Kurt Weill (1900-1950) began his career in the early 1920’s, after a musical childhood and several years of study in Berlin. By the time his first opera, The Protagonist (Georg Kaiser), was performed in April 1926, he was an established young German composer. But he had already decided to devote himself to the musical theater, and his works with Bertolt Brecht soon made him famous all over Europe. He fled the new Nazi leadership in March 1933 and continued his indefatigable efforts, first in Paris (1933-35), then in the U.S. until his death. Certain common threads tie together his career: a concern for social justice, an aggressive pursuit of highly-regarded playwrights and lyricists as collaborators, and the ability to adapt to audience tastes no matter where he found himself. His most important works: the Violin Concerto (1925), The Threepenny Opera (Bertolt Brecht, 1928), Rise and Fall of the City of Mahagonny (Brecht, 1930), The Pledge (Caspar Neher, 1932), The Seven Deadly Sins (Brecht, 1933), Lady in the Dark (Moss Hart and Ira Gershwin, 1941), Street Scene (Elmer Rice and Langston Hughes, 1947), Lost in the Stars (Maxwell Anderson, 1949). He died of heart failure in 1950, shortly after he and Anderson began work on a musical adaptation of Huckleberry Finn, leaving behind a large catalogue of works and a reputation that continues to grow as more of his music is performed.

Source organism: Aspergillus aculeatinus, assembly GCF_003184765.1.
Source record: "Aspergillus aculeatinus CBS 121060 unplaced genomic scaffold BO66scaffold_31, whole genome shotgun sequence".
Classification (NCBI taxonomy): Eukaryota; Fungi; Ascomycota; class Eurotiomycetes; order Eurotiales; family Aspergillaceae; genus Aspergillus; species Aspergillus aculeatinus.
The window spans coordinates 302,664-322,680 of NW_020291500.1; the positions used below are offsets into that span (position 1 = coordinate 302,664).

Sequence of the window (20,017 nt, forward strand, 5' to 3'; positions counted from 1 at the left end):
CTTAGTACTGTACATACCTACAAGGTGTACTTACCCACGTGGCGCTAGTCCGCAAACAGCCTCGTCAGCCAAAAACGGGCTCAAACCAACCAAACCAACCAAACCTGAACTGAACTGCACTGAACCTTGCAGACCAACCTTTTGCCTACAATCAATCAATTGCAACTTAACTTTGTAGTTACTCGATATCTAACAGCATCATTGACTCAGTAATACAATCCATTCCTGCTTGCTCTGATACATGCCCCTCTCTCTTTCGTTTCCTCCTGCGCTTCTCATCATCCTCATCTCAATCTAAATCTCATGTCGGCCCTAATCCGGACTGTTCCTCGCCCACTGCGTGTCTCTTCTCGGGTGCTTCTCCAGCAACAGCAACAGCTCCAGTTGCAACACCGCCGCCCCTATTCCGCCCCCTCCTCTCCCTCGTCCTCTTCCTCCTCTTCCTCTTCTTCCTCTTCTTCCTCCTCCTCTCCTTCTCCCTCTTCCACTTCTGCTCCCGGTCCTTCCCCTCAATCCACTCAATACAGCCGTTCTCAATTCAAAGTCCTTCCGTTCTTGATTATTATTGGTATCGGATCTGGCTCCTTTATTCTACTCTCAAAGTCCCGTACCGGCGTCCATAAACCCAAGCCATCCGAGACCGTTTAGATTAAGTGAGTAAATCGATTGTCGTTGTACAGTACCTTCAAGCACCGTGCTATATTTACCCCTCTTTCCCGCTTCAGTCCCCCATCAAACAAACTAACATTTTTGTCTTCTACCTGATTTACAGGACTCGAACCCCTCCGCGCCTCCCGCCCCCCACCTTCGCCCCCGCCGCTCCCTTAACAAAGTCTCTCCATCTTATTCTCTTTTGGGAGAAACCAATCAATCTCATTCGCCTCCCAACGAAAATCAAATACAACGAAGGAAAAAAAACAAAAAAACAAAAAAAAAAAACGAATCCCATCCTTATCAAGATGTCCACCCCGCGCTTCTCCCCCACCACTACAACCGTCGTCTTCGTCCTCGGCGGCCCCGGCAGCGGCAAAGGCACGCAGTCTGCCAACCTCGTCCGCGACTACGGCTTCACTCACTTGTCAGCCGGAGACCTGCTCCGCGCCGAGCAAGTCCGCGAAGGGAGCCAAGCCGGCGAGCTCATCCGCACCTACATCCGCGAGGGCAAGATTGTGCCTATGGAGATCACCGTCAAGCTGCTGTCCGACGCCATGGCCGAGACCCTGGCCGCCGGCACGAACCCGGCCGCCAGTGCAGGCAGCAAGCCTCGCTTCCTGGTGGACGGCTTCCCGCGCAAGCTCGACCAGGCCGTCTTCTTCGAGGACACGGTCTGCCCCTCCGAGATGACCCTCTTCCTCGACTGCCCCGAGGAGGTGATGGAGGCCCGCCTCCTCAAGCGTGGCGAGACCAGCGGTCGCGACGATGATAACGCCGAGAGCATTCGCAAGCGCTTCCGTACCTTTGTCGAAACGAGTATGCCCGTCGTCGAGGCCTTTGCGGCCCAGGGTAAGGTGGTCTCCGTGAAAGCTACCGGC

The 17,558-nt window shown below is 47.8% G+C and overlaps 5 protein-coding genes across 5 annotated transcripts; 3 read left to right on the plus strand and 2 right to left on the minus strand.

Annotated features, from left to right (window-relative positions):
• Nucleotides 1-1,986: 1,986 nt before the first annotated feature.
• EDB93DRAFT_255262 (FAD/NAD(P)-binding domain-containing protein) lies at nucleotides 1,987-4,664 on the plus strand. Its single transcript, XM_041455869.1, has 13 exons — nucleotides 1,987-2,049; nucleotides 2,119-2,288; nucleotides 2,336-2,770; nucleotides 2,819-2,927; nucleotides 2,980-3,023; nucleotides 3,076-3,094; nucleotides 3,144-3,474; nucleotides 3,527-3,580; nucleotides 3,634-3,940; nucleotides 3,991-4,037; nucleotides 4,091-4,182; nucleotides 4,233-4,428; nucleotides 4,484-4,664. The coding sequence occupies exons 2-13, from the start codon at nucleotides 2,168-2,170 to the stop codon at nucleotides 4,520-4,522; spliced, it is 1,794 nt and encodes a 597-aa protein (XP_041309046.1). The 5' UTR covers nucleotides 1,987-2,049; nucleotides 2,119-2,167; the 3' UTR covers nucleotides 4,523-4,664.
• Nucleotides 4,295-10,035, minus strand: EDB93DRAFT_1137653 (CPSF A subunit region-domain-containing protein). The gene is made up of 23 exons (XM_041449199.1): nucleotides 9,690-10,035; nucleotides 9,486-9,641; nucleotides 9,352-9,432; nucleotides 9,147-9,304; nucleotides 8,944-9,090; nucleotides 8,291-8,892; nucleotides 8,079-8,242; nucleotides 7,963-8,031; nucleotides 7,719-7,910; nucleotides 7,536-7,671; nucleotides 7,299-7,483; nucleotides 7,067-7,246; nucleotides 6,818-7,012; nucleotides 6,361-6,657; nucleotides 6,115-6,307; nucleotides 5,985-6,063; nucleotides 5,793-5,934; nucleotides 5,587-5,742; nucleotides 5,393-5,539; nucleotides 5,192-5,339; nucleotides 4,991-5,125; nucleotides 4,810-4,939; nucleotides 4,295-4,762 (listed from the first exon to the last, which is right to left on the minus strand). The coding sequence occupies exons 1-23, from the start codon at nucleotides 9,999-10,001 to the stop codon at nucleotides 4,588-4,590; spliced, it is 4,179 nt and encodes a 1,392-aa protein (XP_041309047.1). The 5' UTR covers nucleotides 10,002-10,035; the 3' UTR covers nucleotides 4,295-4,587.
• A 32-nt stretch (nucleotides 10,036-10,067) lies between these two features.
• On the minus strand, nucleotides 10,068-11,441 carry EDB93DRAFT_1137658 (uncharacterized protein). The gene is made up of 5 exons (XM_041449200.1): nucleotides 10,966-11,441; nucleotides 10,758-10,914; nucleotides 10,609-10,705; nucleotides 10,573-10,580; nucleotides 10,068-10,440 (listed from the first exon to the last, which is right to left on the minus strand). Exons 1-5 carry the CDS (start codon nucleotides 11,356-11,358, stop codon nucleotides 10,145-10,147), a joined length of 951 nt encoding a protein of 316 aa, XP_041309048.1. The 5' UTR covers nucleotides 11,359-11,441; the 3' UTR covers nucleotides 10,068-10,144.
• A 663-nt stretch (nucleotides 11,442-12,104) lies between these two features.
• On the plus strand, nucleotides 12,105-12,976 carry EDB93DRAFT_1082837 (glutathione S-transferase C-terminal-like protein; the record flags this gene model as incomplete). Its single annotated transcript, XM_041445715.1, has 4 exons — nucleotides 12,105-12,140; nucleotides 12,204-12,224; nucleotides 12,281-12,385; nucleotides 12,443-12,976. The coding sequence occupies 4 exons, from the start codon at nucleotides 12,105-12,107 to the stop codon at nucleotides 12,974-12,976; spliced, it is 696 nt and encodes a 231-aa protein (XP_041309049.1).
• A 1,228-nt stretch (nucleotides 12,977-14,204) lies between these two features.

Weill was raised in a religious Jewish family in Dessau, Germany. Although he was not observant, he composed a number of “Jewish” works, from a vast score to The Eternal Road (1937, Franz Werfel) to a setting of the Kiddush. He married actress Lotte Lenya in 1926; they maintained a close relationship throughout his life despite their divorce in 1933 (they remarried in 1937).
Seven Deadly Sins:
Anna I (who sings) and Anna II (who dances) are two facets of one personality. At the behest of her family, they travel to six different American cities in order to make enough money to build a little house on the banks of the Mississippi. In each city, she/they encounter a different deadly sin, and Anna I (the practical side) rebukes Anna II (the artistic side) for engaging in sinful behavior–that is, behavior which hinders the accumulation of wealth.